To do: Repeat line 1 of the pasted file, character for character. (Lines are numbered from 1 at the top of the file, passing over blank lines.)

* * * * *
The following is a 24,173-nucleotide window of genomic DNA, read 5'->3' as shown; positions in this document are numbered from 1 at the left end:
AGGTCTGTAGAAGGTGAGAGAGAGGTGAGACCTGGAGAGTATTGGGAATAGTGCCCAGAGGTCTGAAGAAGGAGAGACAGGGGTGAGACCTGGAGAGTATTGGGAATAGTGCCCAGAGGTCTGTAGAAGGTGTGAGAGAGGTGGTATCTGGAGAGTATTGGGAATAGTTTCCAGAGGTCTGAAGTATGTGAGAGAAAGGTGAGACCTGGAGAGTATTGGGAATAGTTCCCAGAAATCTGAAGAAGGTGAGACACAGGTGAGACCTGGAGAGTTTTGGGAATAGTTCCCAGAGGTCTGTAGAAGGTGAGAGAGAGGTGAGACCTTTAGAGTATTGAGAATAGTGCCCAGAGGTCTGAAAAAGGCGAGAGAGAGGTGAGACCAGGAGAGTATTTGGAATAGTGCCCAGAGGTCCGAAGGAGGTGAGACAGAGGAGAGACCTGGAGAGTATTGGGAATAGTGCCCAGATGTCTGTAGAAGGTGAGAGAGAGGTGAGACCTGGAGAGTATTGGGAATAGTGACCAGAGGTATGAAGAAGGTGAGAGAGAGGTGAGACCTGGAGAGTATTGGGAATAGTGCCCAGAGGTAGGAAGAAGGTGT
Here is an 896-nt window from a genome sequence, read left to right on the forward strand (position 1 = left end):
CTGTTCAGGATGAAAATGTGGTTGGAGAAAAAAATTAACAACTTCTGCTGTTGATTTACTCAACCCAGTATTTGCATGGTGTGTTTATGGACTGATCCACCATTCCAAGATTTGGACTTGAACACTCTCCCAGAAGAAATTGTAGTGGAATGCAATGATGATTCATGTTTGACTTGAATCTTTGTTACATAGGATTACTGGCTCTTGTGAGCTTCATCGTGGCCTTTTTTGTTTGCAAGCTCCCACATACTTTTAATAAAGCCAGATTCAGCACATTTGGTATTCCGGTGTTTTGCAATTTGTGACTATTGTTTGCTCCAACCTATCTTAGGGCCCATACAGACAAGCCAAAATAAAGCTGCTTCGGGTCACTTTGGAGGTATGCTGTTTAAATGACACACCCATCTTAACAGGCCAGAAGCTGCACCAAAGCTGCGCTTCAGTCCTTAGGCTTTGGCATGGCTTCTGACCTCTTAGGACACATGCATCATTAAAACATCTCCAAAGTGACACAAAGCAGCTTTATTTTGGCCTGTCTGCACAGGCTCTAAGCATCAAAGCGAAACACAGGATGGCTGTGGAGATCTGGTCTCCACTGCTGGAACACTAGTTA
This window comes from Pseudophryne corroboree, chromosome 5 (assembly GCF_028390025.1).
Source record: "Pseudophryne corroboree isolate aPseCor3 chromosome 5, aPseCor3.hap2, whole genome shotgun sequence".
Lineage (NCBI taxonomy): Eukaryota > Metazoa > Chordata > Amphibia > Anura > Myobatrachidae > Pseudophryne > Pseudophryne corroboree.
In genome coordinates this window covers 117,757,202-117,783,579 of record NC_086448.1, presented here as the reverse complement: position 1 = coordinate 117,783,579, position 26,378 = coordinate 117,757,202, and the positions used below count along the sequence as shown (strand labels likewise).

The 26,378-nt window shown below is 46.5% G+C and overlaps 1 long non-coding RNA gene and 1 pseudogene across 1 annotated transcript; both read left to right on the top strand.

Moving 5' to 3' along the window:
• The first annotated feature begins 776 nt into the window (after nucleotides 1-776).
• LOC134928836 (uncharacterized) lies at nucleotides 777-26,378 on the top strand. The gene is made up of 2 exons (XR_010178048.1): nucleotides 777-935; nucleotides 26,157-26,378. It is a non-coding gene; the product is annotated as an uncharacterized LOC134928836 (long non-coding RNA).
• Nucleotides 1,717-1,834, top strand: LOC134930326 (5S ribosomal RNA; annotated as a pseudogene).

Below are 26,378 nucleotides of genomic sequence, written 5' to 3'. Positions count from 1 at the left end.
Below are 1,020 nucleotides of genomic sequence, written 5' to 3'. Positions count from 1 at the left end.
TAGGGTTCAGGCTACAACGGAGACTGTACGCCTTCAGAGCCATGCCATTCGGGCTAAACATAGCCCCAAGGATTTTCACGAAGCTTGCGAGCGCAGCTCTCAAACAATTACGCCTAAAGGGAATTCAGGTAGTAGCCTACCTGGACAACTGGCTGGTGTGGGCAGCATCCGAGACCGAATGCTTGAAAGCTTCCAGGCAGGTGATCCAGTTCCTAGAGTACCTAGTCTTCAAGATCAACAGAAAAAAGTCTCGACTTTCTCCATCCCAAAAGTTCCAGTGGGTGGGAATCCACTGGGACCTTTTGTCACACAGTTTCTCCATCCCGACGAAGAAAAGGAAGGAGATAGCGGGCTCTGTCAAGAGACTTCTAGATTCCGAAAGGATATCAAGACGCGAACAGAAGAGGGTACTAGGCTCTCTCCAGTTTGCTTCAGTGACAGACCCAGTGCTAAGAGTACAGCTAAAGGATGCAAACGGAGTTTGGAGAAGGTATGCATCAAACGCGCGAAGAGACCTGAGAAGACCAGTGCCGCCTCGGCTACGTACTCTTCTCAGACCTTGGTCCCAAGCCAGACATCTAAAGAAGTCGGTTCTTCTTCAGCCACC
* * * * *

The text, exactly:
The following is a 24,173-nucleotide window of genomic DNA, read 5'->3' as shown; positions in this document are numbered from 1 at the left end: